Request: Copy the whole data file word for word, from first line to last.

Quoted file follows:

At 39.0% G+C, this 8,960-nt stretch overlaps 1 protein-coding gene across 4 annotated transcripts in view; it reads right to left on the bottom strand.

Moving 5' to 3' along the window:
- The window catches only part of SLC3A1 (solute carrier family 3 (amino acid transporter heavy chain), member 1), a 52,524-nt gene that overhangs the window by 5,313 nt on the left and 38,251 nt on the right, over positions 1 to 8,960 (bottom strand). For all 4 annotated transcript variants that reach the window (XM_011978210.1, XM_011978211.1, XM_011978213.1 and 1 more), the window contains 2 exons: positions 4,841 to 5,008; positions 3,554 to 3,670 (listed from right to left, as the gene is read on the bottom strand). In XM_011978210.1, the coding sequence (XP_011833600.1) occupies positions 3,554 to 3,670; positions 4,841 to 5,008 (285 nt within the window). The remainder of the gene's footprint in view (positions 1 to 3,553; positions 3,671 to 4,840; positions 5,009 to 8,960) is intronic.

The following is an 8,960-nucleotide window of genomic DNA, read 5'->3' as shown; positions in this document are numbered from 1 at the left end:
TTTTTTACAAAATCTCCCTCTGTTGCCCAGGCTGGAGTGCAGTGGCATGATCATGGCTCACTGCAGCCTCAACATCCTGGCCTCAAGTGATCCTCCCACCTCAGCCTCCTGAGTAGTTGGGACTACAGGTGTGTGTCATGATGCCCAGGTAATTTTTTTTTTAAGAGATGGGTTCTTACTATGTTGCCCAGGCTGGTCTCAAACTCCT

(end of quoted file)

At 39.0% G+C, this 8,960-nt stretch overlaps 1 protein-coding gene across 4 annotated transcripts in view; it reads right to left on the bottom strand.

Moving 5' to 3' along the window:
- The window catches only part of SLC3A1 (solute carrier family 3 (amino acid transporter heavy chain), member 1), a 52,524-nt gene that overhangs the window by 5,313 nt on the left and 38,251 nt on the right, over positions 1 to 8,960 (bottom strand). For all 4 annotated transcript variants that reach the window (XM_011978210.1, XM_011978211.1, XM_011978213.1 and 1 more), the window contains 2 exons: positions 4,841 to 5,008; positions 3,554 to 3,670 (listed from right to left, as the gene is read on the bottom strand). In XM_011978210.1, the coding sequence (XP_011833600.1) occupies positions 3,554 to 3,670; positions 4,841 to 5,008 (285 nt within the window). The remainder of the gene's footprint in view (positions 1 to 3,553; positions 3,671 to 4,840; positions 5,009 to 8,960) is intronic.

The following is an 8,960-nucleotide window of genomic DNA, read 5'->3' as shown; positions in this document are numbered from 1 at the left end:
TTTTTTACAAAATCTCCCTCTGTTGCCCAGGCTGGAGTGCAGTGGCATGATCATGGCTCACTGCAGCCTCAACATCCTGGCCTCAAGTGATCCTCCCACCTCAGCCTCCTGAGTAGTTGGGACTACAGGTGTGTGTCATGATGCCCAGGTAATTTTTTTTTTAAGAGATGGGTTCTTACTATGTTGCCCAGGCTGGTCTCAAACTCCT